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Gastrointestinal Imaging
Original Research

Decrease in Pancreatic Perfusion of Patients with Type 2 Diabetes Mellitus Detected by Perfusion Computed Tomography

Department of Radiology, Hospital de Clínicas de Porto Alegre, Porto Alegre, Rio Grande do Sul, Brazil
Department of Radiology, Institute Jules Bordet, Brussels, Belgium
Department of Endocrinology, Hospital de Clínicas de Porto Alegre, Porto Alegre, Rio Grande do Sul, Brazil
Corresponding author: Tiago Severo Garcia, Department of Radiology, Hospital de Clínicas de Porto Alegre, Porto Alegre, Rio Grande do Sul, Brazil.
This is an open-access article distributed under the terms of the Creative Commons Attribution-Non Commercial-Share Alike 4.0 License, which allows others to remix, tweak, and build upon the work non-commercially, as long as the author is credited and the new creations are licensed under the identical terms.

How to cite this article: Garcia TS, Engelholm JL, Vouche M, Leitão CB. Decrease in pancreatic perfusion of patients with type 2 diabetes mellitus detected by perfusion computed tomography. J Clin Imaging Sci 2021;11:50.



The objectives of the study was to compare pancreatic perfusion by computed tomography in type 2 diabetes and non-diabetic subjects.

Material and Methods:

In this case–control study, 17 patients with type 2 diabetes and 22 non-diabetic controls were examined with a dynamic 192-slices perfusion computed tomography for estimating pancreatic perfusion parameters.


Thirty-nine patients were included (22 with Type 2 diabetes mellitus [T2DM]), with a mean age of 64 years. There were significant differences in some pancreatic perfusion parameters in patients with and without type 2 diabetes. Blood volume (BV) was lower in pancreatic head (with T2DM: 14.0 ± 3.4 vs. without T2DM: 16.1 ± 2.4 mL/100 mL; P = 0.033), pancreatic tail (with: 14.4 ± 3.6 vs. without: 16.8 ± 2.5 mL/100 mL; P = 0.023), and in whole pancreas (with: 14.2 ± 3.2 vs. without: 16.2 ± 2.5 mL/100 mL; P = 0.042). Similar behavior was observed with mean transit time (MTT) in pancreatic head (with: 7.0 ± 1.0 vs. without: 7.9 ± 1.2 s; P = 0.018), pancreatic tail (with: 6.6 ± 1.3 vs. without: 7.7 ± 0.9 s; P = 0.005), and in whole pancreas (with: 6.8 ± 1.0 vs. without: 7.7 ± 0.9 s; P = 0.016). BV in head, tail, and whole pancreas had negative correlations with age (head r: –0.352, P = 0.032; tail r: –0.421, P = 0.031; whole pancreas r: –0.439, P = 0.007), and fasting plasma glucose (head r: –0.360, P = 0.031; tail r: –0.483, P = 0.003; whole pancreas r: –0.447, P = 0.006). In a multivariate linear regression model, HbA1c was independently associated with decrease in BV in whole pancreas (β: –0.884; CI95%: –1.750 to –0.017; P = 0.046).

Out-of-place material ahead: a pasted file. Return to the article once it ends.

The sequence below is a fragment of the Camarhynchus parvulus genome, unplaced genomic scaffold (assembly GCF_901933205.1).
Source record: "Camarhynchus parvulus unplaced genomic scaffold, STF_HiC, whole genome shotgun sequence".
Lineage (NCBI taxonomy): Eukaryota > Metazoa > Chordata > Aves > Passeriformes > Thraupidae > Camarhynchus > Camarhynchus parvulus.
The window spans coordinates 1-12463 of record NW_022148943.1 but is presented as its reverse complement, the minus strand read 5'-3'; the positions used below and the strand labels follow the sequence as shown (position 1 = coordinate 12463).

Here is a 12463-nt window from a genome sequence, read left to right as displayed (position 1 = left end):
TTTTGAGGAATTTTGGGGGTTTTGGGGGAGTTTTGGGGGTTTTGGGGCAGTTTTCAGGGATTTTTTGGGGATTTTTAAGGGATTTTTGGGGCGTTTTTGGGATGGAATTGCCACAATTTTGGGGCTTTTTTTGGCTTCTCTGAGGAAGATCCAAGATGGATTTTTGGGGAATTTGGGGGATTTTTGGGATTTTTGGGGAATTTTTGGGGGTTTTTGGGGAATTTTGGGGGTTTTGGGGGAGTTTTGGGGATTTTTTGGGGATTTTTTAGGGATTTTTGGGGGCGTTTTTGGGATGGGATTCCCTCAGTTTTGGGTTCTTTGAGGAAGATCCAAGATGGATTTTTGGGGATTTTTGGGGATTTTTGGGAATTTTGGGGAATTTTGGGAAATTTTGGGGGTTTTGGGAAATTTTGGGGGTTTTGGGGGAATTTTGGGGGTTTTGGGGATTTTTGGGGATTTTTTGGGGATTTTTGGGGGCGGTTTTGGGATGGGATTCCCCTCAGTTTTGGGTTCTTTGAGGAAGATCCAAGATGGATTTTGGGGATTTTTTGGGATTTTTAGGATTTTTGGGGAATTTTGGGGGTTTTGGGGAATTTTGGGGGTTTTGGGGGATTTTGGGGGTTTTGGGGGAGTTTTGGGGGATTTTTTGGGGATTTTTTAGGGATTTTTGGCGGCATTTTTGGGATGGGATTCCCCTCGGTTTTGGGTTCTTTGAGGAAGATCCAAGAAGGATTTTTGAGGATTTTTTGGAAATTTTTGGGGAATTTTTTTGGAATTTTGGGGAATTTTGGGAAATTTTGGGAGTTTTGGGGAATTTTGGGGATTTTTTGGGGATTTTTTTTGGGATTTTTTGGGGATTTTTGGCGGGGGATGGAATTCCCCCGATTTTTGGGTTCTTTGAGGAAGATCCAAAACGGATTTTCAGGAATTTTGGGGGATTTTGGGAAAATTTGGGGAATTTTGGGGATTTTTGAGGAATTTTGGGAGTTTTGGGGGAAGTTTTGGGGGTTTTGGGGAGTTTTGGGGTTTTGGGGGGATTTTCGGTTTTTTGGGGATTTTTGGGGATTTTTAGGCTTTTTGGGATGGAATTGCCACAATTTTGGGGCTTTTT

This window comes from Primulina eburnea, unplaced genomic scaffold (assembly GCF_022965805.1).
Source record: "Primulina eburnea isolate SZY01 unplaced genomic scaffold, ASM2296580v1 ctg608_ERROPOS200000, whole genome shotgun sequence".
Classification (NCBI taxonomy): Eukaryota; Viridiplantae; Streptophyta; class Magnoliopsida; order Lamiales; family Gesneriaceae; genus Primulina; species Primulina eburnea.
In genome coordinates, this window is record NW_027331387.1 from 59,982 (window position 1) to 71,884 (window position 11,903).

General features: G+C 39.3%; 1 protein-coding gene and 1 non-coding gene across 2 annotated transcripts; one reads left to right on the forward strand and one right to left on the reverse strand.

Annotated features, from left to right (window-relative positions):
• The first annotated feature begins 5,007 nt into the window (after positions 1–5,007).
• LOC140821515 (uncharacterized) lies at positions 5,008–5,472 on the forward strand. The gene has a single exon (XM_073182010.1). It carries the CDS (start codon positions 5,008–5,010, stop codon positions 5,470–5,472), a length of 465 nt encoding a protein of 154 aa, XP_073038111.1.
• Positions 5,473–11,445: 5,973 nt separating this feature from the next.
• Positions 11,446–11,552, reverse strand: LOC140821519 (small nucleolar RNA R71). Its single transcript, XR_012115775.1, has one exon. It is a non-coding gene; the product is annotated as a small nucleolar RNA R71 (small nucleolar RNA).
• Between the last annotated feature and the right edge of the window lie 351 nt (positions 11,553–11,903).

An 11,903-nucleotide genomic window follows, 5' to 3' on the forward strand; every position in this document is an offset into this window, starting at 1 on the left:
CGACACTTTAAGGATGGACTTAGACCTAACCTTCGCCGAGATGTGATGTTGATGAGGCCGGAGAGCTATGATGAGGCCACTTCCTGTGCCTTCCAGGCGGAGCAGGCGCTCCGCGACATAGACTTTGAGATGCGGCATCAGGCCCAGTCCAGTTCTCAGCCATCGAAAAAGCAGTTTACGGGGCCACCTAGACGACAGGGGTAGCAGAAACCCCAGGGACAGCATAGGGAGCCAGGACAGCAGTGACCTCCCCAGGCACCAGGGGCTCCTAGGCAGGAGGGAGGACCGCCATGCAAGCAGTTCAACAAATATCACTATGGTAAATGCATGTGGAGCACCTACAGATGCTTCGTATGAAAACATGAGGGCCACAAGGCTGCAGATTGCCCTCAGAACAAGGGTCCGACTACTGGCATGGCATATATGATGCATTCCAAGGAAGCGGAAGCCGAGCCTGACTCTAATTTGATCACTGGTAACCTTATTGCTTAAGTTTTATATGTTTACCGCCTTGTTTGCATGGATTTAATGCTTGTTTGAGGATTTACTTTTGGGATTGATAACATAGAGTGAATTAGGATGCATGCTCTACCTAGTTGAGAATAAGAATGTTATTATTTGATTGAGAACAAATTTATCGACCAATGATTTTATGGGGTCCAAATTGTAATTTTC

Pancreatic BV and MTT were significantly lower in patients with type 2 diabetes. BV was decreased with older age and poorer glycemic control.


Type 2 diabetes mellitus
Perfusion imaging


Diabetes mellitus (DM) is characterized by chronic hyperglycemia resulting from increased peripheral insulin resistance and/or decreased insulin secretion.[1] Type 1 DM (T1DM) is caused by autoimmune destruction of pancreatic beta cells, while in type 2 DM (T2DM) the pathogenic mechanism is related to an increase in insulin resistance and a relative deficiency in insulin secretion.[2] There are other types of diabetes, including the monogenic maturity onset diabetes of the young, which may be associated with pancreatic morphological changes.[3,4] This observation led to interest in defining if pancreatic volume,[5-8] shape, and blood flow would vary in the most common forms of diabetes.